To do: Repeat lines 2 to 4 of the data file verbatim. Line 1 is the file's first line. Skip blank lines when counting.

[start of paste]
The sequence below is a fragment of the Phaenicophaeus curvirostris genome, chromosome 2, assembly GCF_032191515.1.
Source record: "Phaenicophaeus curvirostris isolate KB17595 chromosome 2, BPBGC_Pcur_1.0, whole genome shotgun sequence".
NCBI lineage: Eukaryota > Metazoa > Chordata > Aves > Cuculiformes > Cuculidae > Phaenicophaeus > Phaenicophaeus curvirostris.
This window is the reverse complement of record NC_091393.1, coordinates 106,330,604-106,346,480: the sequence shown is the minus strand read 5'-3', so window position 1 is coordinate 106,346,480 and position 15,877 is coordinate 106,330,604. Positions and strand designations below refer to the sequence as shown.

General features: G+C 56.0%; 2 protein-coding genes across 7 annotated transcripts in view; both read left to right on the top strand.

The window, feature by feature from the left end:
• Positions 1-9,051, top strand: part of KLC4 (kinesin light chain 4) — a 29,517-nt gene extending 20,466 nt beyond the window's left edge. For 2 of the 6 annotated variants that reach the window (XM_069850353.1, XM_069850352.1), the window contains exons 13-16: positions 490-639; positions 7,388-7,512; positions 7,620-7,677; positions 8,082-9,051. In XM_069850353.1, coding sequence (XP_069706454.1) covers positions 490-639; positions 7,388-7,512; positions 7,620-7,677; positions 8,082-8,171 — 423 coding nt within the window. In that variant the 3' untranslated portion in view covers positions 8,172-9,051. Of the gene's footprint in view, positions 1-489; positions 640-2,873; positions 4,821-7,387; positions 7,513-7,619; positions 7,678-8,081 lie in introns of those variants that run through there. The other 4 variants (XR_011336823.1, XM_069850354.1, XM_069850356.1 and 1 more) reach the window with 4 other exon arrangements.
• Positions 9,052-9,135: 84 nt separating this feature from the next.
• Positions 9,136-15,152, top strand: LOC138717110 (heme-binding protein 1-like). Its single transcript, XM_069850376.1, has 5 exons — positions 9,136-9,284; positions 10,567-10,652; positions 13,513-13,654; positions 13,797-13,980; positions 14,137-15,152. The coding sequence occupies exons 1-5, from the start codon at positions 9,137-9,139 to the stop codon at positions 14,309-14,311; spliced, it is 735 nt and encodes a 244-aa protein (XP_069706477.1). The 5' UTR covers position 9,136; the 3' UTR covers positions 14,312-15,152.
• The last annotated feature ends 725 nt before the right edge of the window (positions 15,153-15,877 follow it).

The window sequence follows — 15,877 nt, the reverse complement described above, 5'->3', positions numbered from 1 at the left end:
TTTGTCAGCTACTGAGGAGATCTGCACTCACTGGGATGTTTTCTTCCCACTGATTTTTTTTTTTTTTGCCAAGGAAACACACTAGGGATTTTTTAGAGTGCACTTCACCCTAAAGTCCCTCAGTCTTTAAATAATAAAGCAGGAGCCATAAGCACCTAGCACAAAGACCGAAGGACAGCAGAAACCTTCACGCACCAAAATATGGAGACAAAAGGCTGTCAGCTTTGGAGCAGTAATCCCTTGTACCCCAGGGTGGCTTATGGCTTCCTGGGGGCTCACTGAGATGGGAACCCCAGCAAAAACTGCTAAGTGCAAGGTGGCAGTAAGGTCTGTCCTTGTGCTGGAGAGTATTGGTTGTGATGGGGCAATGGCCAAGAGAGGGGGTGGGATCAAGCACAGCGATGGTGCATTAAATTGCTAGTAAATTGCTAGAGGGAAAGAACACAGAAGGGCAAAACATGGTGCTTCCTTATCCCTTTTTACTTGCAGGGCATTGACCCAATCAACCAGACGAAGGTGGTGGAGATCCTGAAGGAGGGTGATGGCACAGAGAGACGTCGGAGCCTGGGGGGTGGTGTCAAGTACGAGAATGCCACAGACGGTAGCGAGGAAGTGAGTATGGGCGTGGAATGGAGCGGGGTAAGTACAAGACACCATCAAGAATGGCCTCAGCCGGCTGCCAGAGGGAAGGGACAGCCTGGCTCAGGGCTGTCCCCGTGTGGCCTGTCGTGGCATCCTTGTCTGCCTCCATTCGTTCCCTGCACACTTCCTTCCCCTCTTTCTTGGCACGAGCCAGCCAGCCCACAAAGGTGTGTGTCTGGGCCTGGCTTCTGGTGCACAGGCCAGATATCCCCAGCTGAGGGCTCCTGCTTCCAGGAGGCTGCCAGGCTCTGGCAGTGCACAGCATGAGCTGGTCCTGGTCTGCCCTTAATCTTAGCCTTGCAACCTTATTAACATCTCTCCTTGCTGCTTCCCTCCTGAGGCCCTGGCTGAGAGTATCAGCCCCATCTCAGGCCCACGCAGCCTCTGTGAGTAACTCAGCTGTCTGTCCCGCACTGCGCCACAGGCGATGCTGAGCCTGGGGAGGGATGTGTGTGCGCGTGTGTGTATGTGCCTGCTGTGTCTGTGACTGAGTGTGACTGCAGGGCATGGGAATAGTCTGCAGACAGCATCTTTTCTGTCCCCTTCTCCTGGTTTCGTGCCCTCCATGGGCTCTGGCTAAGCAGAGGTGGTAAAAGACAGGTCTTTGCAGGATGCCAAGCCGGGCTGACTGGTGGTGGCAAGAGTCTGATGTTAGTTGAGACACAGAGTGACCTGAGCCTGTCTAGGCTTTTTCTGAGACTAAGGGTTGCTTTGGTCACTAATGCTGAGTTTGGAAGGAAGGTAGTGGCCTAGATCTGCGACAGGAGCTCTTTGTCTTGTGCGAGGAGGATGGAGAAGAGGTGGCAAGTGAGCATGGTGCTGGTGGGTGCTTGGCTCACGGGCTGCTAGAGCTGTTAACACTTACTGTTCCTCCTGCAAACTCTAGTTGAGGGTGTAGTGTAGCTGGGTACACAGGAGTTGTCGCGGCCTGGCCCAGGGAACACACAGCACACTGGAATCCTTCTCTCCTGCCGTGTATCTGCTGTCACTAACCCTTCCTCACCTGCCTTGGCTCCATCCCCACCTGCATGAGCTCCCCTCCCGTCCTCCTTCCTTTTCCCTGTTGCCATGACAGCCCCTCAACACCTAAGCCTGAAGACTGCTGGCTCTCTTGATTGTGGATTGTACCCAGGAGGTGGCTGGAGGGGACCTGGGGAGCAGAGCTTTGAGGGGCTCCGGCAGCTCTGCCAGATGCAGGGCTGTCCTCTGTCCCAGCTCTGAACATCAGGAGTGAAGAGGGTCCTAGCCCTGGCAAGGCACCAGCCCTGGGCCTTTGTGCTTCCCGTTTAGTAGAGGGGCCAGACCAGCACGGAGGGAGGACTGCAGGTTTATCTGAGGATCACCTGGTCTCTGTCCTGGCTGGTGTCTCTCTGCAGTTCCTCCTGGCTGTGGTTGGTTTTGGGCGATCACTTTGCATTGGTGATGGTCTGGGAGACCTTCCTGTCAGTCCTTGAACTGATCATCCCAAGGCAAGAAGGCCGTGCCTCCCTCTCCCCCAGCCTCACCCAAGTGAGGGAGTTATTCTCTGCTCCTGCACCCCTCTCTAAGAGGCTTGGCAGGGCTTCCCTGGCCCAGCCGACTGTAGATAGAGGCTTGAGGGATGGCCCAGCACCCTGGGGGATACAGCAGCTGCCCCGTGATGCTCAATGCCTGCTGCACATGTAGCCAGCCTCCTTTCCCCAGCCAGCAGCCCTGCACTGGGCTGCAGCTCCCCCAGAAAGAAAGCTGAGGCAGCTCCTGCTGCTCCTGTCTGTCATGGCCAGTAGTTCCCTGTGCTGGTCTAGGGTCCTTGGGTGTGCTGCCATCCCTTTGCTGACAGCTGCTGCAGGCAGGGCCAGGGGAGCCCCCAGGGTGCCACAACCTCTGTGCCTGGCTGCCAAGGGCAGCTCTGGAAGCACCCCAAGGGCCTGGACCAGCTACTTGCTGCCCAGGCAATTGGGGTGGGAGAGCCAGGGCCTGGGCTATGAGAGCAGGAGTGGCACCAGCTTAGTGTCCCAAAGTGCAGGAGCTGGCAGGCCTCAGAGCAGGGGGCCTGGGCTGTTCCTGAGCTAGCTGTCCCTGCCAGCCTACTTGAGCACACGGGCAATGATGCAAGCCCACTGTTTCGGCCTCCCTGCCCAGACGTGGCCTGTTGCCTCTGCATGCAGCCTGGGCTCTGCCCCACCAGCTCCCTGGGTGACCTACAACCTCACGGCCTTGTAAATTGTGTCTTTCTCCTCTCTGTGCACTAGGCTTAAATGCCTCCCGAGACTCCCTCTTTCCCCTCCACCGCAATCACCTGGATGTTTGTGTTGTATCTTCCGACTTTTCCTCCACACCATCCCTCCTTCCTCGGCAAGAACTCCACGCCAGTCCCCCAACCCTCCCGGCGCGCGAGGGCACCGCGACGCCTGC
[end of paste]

Source record: "Phaenicophaeus curvirostris isolate KB17595 chromosome 2, BPBGC_Pcur_1.0, whole genome shotgun sequence".
NCBI lineage: Eukaryota > Metazoa > Chordata > Aves > Cuculiformes > Cuculidae > Phaenicophaeus > Phaenicophaeus curvirostris.
This window is the reverse complement of record NC_091393.1, coordinates 106,330,604-106,346,480: the sequence shown is the minus strand read 5'-3', so window position 1 is coordinate 106,346,480 and position 15,877 is coordinate 106,330,604. Positions and strand designations below refer to the sequence as shown.